Despite Macau’s recovery, it’s going to be facing the same challenges it has historically – even as pent-up demand and changing visitor demographics give a boost to its non-gaming push, notes an integrated resorts expert.

Professor Glenn McCartney, Associate Dean of the Faculty of Business Administration at the University of Macau, pointed out that Macau is harking back to the period it saw 10 years ago, when international event acts were being drawn to the territory and concerts were frequent. As evidenced by the success of Blackpink’s Galaxy Arena performance and plans for a music festival in concert with Tencent’s music arm later this year, not to mention the various Cantopop and regional stars which are being drawn to the Venetian, Studio City, and other musical and performance-oriented acts at venues such as MGM Cotai – events are on the rise.

“But, the government has said: “this time around, yes we want more events, but it has to make a move in terms of the non-gaming, in terms of the diversification,” the professor told AGB on the sidelines of his talk at the France Macau Chamber of Commerce (FMCC).

The professor points to the Las Vegas model, which is successful in not only hosting such concerts – but also making money off of them – elevating non-gaming contribution to overall revenue.

“The hosting of shows is part of bringing people into the integrated resort setting, creating this buzz, getting people across the whole property – casino floor, retail, accommodation. Branding, competing with each other, it’s used for other elements.

“But, then how do you make it an economic indicator? In terms of getting some more money coming from that, that’s the challenge,” notes the IR expert. Creating a nightlife economy, encouraging acts, venues and diversity, could be just such an avenue, he notes. Especially with more young visitors.

Prof Glenn McCartney, diversification, Macau
Prof. Glenn McCartney during his FMCC presentation

Changing demographics, changing environment

Macau’s tourism authorities have been happy with the shift they’re seeing in the type of tourist coming to the SAR, a younger more experience-driven visitor. However, authorities are also still focusing on a numbers-based approach, which could be misleading, notes McCartney.

“There’s a lot of what we call the “noise” around this, lots of numbers. 10 million, 20 million, etc. We have to move away from that type of thinking too. It’s not just about the numbers,” notes the professor.

This will be particularly important in regular reviews of the gaming contract fulfilments – something both quantitative and qualitative – and the main component of Macau’s expressed diversification desire.

Current offerings – with the relaunch of The Londoner and Studio City’s Phase 2 are providing more non-gaming options for visitors, also giving operators flexibility to cater to shifting demographics.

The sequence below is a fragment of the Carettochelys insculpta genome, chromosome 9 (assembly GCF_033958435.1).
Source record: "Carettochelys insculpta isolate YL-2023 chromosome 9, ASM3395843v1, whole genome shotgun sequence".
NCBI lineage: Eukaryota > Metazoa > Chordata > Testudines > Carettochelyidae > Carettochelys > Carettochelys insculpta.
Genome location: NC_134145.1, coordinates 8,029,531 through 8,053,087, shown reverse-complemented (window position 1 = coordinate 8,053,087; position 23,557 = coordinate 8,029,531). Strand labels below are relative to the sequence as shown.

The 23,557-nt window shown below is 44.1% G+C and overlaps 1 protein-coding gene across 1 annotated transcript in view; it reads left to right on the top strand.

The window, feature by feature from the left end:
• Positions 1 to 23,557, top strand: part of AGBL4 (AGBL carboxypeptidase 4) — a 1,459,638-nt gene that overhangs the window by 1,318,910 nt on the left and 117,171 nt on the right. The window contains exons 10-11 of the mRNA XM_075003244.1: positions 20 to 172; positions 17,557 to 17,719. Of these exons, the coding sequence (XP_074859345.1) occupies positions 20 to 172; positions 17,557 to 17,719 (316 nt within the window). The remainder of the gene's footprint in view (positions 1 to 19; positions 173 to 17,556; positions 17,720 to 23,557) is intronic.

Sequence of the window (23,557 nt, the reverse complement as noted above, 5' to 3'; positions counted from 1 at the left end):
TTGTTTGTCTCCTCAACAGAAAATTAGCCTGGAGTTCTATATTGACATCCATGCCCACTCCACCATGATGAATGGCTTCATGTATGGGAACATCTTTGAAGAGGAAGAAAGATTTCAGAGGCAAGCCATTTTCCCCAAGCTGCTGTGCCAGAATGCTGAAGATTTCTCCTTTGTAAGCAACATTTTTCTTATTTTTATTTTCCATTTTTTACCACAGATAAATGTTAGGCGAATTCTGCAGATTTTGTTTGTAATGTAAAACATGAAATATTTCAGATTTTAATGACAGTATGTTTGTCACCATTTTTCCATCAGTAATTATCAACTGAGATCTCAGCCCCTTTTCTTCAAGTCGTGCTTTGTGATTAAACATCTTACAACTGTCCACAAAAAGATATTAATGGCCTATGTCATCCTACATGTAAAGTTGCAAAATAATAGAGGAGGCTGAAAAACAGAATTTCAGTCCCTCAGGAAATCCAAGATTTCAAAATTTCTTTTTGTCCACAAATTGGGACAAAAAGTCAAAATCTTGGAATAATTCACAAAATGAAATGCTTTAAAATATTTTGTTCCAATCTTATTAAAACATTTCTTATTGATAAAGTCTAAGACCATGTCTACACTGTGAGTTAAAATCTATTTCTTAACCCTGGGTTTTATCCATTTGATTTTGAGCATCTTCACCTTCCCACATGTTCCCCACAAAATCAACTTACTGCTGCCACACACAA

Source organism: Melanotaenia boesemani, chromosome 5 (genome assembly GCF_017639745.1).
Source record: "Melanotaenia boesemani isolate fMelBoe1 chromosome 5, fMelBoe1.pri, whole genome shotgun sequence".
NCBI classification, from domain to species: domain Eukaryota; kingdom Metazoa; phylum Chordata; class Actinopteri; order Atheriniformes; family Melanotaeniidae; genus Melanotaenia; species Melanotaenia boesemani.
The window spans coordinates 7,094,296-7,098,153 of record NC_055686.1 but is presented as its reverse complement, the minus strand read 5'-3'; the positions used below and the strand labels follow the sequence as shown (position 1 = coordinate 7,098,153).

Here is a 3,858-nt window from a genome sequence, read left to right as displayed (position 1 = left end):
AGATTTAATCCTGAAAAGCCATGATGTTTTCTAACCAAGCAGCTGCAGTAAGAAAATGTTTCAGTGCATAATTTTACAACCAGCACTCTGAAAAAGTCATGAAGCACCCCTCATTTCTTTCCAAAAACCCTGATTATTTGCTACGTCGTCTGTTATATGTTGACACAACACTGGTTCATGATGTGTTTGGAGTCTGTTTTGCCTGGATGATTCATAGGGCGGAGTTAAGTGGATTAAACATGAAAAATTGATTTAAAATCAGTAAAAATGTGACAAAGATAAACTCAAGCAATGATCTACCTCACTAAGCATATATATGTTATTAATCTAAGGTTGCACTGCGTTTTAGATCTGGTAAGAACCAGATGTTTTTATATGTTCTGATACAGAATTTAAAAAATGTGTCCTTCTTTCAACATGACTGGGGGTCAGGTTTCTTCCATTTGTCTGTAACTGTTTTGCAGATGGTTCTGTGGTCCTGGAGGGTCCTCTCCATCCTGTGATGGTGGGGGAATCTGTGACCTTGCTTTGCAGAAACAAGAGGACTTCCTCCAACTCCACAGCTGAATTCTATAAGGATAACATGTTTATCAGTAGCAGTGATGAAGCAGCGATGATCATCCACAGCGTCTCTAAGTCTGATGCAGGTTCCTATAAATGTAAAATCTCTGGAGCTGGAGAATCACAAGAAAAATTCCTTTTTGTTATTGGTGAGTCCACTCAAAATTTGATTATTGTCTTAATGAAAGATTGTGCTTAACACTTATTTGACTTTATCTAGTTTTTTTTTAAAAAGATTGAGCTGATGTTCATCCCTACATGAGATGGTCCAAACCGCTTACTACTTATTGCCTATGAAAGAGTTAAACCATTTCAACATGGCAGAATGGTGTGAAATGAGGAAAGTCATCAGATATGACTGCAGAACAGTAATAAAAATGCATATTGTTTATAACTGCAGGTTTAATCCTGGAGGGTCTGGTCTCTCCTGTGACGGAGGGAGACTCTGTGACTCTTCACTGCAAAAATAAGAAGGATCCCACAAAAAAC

“They have a fantastic footprint of non-gaming already. Waterparks, restaurants, dining and retail. So it’s phenomenal the amount of stuff they have on site.

“So I don’t see a problem in accommodating for these multiple (visitor) segments, whether it be the youth, or the other generations,” notes the professor.

One area where numbers are important, however, is in more room supply, in particular if MICE is meant to be a diversification driver.

“We want to bring in the MICE industry – they’re gonna take a chunk of the accommodation. Stay four nights, five days of spending – that’s the Vegas model,” notes the expert. And this four night/five day ideal – compared to a situation where some visitors don’t even stay overnight currently – will require more private-public collaboration.

Regulated success

Any aspect of operating a successful business depends on conformity with government regulations, clarity of such regulations, and dialogue to ensure regulations don’t get out of touch with market needs.

“To me, I look at the big picture of governance. That means that licensing should be health, safety, noise restrictions, all of the stuff from a quality-of-life perspective. That’s very important, so that’s why we regulate. That’s fundamental,” notes the professor.

“But we also have to think that every type of rule, regulatory element will also influence business success […] Around the world, I’ve seen casinos close, because [authorities] detached, [they] put too much regulation but still expected [returns]. Not just casinos, but other businesses”.

Which begs the question of labor – while Macau is processing more non-resident labor applications, the city has long been plagued by issues over quotas, labor retention, processing times and restrictions.

McCartney notes that years ago, he already put together a report for the Macau government evaluating needs for the MICE sector “with the numerical counts of what we needed to do […] you can work out what talents you need, where our gaps are”.

Much as a university upgrades its programs “to be in sync with trends”, “it’s no different from talent for a city. If you restrict it, obviously – you may want to get there, but the talent is difficult”.

This encompasses headcounts but also issues such as productivity – encouraged by work environment – something the professor praises the six concessionaires for – and something which has encouraged fresh graduates to still see the gaming/hospitality/MICE/retail sectors as “very attractive”.